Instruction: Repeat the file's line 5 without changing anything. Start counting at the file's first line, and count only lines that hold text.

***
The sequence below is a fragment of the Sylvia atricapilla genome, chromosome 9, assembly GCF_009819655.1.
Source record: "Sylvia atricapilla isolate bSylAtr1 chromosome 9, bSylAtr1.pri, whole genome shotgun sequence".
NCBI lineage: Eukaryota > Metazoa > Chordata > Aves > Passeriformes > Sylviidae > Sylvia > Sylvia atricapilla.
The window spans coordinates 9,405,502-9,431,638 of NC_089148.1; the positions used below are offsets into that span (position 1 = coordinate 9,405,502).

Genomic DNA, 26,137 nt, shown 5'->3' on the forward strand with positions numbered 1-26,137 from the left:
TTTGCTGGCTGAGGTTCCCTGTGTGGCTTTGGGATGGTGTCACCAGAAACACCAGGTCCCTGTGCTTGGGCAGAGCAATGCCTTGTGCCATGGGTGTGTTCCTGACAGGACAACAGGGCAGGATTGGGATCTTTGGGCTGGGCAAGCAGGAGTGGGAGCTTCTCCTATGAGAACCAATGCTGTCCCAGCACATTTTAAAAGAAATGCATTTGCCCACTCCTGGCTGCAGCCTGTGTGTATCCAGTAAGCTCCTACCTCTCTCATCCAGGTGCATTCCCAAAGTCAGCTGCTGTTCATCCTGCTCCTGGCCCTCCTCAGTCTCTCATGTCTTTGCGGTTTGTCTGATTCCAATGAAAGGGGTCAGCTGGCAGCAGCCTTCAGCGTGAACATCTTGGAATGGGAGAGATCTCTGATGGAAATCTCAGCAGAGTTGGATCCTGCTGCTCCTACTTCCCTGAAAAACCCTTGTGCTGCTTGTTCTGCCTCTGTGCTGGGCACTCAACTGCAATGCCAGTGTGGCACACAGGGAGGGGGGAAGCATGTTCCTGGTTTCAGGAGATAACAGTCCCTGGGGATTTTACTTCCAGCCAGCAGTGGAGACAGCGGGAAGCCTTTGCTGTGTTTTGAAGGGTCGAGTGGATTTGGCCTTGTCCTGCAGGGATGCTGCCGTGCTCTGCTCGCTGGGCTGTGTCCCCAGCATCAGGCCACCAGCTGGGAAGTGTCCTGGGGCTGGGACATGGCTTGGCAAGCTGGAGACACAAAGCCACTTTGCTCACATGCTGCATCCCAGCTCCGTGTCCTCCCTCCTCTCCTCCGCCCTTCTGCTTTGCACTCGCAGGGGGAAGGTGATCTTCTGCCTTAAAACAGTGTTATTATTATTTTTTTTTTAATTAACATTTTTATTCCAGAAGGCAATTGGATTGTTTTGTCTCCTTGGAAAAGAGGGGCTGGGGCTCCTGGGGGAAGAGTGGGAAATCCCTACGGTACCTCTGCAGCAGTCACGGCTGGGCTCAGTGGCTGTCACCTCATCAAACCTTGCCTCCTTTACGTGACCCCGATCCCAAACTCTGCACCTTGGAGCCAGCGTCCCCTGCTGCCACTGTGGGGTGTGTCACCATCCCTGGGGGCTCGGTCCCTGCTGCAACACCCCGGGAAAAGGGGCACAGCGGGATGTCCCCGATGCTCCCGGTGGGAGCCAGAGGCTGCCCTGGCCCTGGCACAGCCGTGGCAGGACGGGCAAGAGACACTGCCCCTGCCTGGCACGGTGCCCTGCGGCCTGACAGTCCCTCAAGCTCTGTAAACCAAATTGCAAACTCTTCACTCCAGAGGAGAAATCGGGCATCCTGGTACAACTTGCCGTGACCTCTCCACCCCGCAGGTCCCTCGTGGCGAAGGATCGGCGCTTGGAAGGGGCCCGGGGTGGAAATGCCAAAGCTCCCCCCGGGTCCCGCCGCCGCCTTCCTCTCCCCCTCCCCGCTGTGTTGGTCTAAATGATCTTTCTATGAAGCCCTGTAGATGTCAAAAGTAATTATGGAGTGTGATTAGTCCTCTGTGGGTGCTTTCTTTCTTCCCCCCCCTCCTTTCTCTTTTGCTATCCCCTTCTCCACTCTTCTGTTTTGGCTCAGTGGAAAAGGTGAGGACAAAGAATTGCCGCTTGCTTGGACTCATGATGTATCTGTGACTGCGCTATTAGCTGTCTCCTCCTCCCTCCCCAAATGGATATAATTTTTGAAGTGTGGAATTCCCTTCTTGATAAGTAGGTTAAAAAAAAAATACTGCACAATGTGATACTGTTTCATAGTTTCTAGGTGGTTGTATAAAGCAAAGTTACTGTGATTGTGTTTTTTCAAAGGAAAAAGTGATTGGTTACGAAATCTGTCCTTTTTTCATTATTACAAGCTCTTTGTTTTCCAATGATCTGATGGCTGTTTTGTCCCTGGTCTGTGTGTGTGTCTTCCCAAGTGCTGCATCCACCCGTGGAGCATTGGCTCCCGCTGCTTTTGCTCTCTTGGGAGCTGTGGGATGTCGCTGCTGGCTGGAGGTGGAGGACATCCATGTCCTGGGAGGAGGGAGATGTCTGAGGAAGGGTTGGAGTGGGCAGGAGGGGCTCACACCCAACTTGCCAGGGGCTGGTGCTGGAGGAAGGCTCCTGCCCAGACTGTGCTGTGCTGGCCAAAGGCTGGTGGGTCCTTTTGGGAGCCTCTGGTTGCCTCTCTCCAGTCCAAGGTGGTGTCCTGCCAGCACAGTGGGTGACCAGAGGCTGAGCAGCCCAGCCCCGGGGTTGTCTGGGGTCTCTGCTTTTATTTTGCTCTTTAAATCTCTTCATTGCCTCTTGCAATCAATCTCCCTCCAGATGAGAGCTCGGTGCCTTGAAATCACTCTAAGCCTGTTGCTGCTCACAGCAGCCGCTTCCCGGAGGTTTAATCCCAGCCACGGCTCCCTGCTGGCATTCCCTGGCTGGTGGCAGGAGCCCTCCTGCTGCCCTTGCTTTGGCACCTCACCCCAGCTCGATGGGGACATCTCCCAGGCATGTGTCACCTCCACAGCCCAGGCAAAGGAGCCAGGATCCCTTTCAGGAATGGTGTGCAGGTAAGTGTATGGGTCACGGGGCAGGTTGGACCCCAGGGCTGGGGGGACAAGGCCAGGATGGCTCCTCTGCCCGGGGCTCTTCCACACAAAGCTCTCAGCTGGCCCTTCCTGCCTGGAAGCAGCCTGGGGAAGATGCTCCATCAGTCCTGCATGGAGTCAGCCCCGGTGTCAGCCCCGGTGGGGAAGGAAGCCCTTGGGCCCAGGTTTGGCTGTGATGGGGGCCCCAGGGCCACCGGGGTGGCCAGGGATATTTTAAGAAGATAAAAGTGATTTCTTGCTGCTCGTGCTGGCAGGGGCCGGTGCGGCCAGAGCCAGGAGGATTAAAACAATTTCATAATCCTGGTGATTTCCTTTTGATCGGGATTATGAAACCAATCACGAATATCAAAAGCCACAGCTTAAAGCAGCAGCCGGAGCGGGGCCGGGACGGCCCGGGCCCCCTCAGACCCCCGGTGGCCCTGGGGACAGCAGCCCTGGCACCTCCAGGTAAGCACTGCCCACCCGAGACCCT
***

Genomic DNA, 26,137 nt, shown 5'->3' on the forward strand with positions numbered 1-26,137 from the left: